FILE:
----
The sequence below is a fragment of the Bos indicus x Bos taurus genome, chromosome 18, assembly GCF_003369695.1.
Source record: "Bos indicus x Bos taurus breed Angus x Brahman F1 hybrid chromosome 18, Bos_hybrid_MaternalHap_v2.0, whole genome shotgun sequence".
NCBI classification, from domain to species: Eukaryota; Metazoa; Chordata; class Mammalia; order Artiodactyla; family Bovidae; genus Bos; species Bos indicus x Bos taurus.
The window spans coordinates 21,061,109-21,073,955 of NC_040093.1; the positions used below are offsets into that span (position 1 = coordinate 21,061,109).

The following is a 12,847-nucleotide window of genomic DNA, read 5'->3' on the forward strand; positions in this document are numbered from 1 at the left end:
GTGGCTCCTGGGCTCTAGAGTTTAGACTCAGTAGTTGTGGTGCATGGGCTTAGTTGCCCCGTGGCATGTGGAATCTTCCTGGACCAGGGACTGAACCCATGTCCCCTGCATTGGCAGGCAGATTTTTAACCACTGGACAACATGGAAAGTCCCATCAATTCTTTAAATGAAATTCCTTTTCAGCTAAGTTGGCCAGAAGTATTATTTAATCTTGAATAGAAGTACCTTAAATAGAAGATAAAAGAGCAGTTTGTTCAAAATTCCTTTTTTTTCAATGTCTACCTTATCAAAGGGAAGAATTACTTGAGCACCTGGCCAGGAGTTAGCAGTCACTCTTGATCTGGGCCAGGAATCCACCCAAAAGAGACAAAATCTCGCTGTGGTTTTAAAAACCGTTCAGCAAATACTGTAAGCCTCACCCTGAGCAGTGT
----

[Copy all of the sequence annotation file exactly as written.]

The sequence below is a fragment of the Bos indicus x Bos taurus genome, chromosome 18, assembly GCF_003369695.1.
Source record: "Bos indicus x Bos taurus breed Angus x Brahman F1 hybrid chromosome 18, Bos_hybrid_MaternalHap_v2.0, whole genome shotgun sequence".
NCBI classification, from domain to species: Eukaryota; Metazoa; Chordata; class Mammalia; order Artiodactyla; family Bovidae; genus Bos; species Bos indicus x Bos taurus.
The window spans coordinates 21,061,109-21,073,955 of NC_040093.1; the positions used below are offsets into that span (position 1 = coordinate 21,061,109).

The following is a 12,847-nucleotide window of genomic DNA, read 5'->3' on the forward strand; positions in this document are numbered from 1 at the left end:
GTGGCTCCTGGGCTCTAGAGTTTAGACTCAGTAGTTGTGGTGCATGGGCTTAGTTGCCCCGTGGCATGTGGAATCTTCCTGGACCAGGGACTGAACCCATGTCCCCTGCATTGGCAGGCAGATTTTTAACCACTGGACAACATGGAAAGTCCCATCAATTCTTTAAATGAAATTCCTTTTCAGCTAAGTTGGCCAGAAGTATTATTTAATCTTGAATAGAAGTACCTTAAATAGAAGATAAAAGAGCAGTTTGTTCAAAATTCCTTTTTTTTCAATGTCTACCTTATCAAAGGGAAGAATTACTTGAGCACCTGGCCAGGAGTTAGCAGTCACTCTTGATCTGGGCCAGGAATCCACCCAAAAGAGACAAAATCTCGCTGTGGTTTTAAAAACCGTTCAGCAAATACTGTAAGCCTCACCCTGAGCAGTGT